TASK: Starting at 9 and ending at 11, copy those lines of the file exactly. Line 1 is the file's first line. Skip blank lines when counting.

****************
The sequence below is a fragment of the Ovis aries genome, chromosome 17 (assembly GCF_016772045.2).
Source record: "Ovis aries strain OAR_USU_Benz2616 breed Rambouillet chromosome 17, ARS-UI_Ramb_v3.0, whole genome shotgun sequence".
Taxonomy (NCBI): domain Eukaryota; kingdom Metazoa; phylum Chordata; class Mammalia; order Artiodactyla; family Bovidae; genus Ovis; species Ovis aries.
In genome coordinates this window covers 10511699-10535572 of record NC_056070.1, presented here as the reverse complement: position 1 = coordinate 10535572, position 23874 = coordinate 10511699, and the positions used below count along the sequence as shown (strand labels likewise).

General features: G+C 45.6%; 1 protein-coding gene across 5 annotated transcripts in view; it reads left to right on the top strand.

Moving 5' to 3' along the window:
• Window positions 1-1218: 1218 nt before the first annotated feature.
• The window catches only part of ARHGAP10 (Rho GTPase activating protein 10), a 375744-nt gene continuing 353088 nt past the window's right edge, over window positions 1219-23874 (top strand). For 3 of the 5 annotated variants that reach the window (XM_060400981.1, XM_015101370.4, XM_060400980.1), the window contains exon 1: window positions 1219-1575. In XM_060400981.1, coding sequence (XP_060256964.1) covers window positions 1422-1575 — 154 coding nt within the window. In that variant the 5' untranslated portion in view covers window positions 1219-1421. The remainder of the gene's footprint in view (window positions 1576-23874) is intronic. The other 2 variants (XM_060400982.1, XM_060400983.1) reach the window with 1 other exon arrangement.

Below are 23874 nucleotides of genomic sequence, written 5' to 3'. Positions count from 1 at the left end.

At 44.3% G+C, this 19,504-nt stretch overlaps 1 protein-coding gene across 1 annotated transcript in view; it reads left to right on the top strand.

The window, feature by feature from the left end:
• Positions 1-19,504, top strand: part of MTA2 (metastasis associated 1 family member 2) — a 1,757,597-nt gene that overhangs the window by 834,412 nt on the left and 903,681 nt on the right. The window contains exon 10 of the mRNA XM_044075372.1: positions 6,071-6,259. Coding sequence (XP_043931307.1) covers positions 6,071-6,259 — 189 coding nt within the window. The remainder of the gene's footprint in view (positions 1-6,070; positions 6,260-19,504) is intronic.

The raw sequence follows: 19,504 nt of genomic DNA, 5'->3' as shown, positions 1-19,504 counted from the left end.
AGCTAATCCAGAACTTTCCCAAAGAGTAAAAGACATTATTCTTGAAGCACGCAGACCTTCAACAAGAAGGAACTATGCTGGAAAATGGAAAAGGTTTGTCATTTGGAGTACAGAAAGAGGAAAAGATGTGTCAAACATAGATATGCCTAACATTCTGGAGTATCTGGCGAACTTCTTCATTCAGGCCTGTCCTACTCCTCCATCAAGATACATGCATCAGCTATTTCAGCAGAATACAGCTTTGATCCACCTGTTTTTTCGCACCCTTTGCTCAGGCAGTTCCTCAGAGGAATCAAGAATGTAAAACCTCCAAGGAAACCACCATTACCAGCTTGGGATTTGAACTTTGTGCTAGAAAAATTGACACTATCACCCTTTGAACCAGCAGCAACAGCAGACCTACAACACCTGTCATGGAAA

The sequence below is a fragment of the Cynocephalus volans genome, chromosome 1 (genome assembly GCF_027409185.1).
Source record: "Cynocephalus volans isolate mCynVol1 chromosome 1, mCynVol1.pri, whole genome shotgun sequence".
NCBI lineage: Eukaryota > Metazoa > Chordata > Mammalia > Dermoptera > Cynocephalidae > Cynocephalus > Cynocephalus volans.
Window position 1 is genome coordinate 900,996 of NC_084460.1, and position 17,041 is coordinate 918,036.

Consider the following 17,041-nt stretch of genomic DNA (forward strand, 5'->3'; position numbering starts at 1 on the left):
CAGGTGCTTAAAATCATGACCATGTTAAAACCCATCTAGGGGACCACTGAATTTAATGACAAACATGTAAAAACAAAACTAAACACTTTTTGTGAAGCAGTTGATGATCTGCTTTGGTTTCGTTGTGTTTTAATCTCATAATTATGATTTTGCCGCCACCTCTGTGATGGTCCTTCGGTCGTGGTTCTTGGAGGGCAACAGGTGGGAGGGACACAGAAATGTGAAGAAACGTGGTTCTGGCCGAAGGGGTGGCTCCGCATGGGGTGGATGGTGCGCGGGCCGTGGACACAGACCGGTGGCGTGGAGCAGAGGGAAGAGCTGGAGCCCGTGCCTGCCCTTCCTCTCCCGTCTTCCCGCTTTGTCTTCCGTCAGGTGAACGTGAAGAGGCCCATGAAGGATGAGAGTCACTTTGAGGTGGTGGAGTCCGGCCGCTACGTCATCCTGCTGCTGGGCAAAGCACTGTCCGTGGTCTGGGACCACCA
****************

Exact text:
Below are 23874 nucleotides of genomic sequence, written 5' to 3'. Positions count from 1 at the left end.

At 44.3% G+C, this 19,504-nt stretch overlaps 1 protein-coding gene across 1 annotated transcript in view; it reads left to right on the top strand.

The window, feature by feature from the left end: